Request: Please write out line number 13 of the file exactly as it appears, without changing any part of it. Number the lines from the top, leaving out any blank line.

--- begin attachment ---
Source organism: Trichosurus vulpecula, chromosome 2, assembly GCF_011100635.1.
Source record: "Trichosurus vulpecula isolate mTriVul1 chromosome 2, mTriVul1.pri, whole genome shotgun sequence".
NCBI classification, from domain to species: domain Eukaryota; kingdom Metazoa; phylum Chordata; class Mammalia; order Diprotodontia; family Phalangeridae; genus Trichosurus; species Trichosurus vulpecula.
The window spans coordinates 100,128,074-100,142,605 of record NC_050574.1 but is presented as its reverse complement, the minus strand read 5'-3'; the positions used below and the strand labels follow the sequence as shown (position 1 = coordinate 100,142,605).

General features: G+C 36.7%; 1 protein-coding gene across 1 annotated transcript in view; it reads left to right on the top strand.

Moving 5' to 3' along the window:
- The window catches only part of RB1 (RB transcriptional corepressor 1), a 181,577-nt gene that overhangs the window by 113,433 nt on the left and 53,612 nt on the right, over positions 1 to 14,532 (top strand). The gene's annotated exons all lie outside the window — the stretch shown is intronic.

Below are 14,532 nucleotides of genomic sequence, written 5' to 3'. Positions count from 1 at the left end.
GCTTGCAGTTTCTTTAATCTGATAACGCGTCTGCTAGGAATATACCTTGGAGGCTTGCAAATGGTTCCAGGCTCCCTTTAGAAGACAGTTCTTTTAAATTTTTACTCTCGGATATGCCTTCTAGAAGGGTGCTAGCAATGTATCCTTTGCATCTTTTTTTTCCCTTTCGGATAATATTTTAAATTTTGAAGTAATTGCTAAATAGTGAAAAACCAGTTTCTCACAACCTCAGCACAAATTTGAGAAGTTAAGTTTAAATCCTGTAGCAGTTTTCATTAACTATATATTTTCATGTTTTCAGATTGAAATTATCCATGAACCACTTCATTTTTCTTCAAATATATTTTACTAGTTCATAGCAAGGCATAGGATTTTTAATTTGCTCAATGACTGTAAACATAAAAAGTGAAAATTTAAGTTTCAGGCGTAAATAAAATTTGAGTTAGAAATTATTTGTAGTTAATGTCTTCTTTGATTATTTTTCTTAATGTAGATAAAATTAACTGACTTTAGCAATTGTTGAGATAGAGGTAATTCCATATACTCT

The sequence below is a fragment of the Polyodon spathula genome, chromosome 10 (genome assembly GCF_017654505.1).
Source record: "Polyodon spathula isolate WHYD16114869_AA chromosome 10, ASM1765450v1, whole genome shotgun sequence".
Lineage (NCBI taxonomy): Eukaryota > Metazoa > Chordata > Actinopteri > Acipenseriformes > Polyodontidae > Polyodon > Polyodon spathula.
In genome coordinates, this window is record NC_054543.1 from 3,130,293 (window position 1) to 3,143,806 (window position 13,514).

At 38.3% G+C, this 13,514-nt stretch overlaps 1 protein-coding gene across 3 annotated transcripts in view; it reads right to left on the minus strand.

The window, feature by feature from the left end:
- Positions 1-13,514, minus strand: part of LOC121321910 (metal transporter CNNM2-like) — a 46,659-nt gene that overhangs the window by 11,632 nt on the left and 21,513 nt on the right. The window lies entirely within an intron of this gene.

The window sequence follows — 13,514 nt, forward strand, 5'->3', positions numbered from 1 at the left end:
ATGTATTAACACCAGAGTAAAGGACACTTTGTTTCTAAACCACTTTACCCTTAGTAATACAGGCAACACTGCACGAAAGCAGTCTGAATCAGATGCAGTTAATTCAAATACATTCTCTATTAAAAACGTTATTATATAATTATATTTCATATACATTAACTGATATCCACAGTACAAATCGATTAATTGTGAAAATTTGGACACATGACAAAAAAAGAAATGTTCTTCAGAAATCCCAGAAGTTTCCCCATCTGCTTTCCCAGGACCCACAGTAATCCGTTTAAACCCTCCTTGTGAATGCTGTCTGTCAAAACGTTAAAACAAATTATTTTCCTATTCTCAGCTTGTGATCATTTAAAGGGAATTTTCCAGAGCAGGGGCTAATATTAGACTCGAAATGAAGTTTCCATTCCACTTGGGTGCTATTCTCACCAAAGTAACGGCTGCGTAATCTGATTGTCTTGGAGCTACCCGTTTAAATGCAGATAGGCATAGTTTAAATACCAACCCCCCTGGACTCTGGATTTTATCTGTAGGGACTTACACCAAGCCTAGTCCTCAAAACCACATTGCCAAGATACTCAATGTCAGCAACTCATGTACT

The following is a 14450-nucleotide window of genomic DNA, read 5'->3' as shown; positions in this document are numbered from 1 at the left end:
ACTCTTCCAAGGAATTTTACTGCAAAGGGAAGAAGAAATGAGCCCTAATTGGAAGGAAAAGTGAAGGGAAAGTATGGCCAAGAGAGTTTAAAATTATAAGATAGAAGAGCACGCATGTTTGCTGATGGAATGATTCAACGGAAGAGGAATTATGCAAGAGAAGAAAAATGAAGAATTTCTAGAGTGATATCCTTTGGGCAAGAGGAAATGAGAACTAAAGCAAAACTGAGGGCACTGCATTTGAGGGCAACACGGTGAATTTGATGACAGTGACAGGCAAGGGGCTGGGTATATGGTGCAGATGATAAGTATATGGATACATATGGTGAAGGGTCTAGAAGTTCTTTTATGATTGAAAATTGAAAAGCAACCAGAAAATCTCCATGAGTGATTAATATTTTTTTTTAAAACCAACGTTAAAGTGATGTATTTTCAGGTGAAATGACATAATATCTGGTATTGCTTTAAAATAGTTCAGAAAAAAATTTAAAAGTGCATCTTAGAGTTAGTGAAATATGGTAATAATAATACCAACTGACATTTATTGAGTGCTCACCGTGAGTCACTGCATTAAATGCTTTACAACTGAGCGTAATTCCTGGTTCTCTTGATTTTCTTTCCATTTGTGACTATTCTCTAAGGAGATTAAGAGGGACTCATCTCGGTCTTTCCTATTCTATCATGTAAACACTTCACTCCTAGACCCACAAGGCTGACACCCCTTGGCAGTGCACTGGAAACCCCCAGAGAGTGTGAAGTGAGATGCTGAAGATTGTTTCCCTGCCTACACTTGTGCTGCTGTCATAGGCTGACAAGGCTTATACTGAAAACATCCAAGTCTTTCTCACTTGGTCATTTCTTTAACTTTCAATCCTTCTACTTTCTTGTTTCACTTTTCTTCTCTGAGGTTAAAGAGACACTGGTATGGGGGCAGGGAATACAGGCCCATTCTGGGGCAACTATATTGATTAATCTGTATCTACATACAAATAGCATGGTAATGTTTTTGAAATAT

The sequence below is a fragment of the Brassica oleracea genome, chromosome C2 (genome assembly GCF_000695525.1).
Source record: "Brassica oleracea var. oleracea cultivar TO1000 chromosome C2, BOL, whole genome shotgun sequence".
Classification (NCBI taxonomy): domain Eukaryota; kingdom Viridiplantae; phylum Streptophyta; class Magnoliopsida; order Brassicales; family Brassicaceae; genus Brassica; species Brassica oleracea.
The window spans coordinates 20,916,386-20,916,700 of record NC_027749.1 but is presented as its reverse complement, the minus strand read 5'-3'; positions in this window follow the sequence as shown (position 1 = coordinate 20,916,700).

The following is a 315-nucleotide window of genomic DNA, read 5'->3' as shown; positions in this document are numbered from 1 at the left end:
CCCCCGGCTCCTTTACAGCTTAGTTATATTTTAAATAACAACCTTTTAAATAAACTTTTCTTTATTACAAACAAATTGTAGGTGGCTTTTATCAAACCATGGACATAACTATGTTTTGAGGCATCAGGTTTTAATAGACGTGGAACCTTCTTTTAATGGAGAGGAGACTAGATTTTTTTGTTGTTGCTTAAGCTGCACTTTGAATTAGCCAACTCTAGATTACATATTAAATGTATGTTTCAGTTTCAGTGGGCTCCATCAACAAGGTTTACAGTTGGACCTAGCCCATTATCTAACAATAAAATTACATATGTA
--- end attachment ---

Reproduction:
In genome coordinates, this window is record NC_054543.1 from 3,130,293 (window position 1) to 3,143,806 (window position 13,514).